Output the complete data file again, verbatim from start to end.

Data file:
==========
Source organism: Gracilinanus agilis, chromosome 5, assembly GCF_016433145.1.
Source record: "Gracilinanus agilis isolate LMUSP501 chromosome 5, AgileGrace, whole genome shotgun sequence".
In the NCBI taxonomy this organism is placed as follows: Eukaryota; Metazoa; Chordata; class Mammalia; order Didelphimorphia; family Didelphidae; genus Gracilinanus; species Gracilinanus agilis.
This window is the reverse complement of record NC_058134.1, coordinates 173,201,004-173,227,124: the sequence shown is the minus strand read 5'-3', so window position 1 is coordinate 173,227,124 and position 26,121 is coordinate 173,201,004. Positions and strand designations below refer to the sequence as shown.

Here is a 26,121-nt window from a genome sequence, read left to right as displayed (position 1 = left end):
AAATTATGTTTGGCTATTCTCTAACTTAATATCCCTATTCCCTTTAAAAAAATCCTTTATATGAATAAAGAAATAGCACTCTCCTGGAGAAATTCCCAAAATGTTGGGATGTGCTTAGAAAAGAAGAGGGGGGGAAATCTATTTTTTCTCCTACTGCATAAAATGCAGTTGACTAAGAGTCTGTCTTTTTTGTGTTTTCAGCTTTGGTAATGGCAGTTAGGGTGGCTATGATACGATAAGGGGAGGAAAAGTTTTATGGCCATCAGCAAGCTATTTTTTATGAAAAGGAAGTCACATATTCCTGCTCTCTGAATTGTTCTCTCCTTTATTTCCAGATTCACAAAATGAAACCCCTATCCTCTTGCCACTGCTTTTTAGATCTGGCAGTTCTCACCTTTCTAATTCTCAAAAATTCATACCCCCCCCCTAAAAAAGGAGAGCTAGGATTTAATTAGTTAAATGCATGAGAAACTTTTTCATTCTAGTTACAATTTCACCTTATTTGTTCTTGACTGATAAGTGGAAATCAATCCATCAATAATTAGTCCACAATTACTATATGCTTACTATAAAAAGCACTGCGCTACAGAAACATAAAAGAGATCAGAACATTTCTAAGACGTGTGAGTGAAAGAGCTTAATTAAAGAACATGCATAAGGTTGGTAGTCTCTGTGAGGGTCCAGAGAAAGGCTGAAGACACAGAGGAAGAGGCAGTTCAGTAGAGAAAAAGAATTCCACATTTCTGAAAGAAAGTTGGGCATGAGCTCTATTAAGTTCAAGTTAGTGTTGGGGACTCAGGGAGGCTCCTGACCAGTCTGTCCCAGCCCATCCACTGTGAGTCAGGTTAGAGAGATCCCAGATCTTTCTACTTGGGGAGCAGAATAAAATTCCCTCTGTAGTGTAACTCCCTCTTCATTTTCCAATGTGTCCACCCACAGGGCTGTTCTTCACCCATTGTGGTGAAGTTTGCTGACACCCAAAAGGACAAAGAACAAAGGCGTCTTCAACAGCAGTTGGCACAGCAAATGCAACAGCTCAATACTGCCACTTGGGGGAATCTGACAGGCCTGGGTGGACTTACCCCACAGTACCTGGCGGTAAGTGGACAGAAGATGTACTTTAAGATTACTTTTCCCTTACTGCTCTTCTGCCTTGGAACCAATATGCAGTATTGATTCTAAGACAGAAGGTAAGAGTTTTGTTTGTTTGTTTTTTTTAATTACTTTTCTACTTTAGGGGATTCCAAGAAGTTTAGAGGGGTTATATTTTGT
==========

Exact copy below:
Source organism: Gracilinanus agilis, chromosome 5, assembly GCF_016433145.1.
Source record: "Gracilinanus agilis isolate LMUSP501 chromosome 5, AgileGrace, whole genome shotgun sequence".
In the NCBI taxonomy this organism is placed as follows: Eukaryota; Metazoa; Chordata; class Mammalia; order Didelphimorphia; family Didelphidae; genus Gracilinanus; species Gracilinanus agilis.
This window is the reverse complement of record NC_058134.1, coordinates 173,201,004-173,227,124: the sequence shown is the minus strand read 5'-3', so window position 1 is coordinate 173,227,124 and position 26,121 is coordinate 173,201,004. Positions and strand designations below refer to the sequence as shown.

Here is a 26,121-nt window from a genome sequence, read left to right as displayed (position 1 = left end):
AAATTATGTTTGGCTATTCTCTAACTTAATATCCCTATTCCCTTTAAAAAAATCCTTTATATGAATAAAGAAATAGCACTCTCCTGGAGAAATTCCCAAAATGTTGGGATGTGCTTAGAAAAGAAGAGGGGGGGAAATCTATTTTTTCTCCTACTGCATAAAATGCAGTTGACTAAGAGTCTGTCTTTTTTGTGTTTTCAGCTTTGGTAATGGCAGTTAGGGTGGCTATGATACGATAAGGGGAGGAAAAGTTTTATGGCCATCAGCAAGCTATTTTTTATGAAAAGGAAGTCACATATTCCTGCTCTCTGAATTGTTCTCTCCTTTATTTCCAGATTCACAAAATGAAACCCCTATCCTCTTGCCACTGCTTTTTAGATCTGGCAGTTCTCACCTTTCTAATTCTCAAAAATTCATACCCCCCCCCTAAAAAAGGAGAGCTAGGATTTAATTAGTTAAATGCATGAGAAACTTTTTCATTCTAGTTACAATTTCACCTTATTTGTTCTTGACTGATAAGTGGAAATCAATCCATCAATAATTAGTCCACAATTACTATATGCTTACTATAAAAAGCACTGCGCTACAGAAACATAAAAGAGATCAGAACATTTCTAAGACGTGTGAGTGAAAGAGCTTAATTAAAGAACATGCATAAGGTTGGTAGTCTCTGTGAGGGTCCAGAGAAAGGCTGAAGACACAGAGGAAGAGGCAGTTCAGTAGAGAAAAAGAATTCCACATTTCTGAAAGAAAGTTGGGCATGAGCTCTATTAAGTTCAAGTTAGTGTTGGGGACTCAGGGAGGCTCCTGACCAGTCTGTCCCAGCCCATCCACTGTGAGTCAGGTTAGAGAGATCCCAGATCTTTCTACTTGGGGAGCAGAATAAAATTCCCTCTGTAGTGTAACTCCCTCTTCATTTTCCAATGTGTCCACCCACAGGGCTGTTCTTCACCCATTGTGGTGAAGTTTGCTGACACCCAAAAGGACAAAGAACAAAGGCGTCTTCAACAGCAGTTGGCACAGCAAATGCAACAGCTCAATACTGCCACTTGGGGGAATCTGACAGGCCTGGGTGGACTTACCCCACAGTACCTGGCGGTAAGTGGACAGAAGATGTACTTTAAGATTACTTTTCCCTTACTGCTCTTCTGCCTTGGAACCAATATGCAGTATTGATTCTAAGACAGAAGGTAAGAGTTTTGTTTGTTTGTTTTTTTTAATTACTTTTCTACTTTAGGGGATTCCAAGAAGTTTAGAGGGGTTATATTTTGT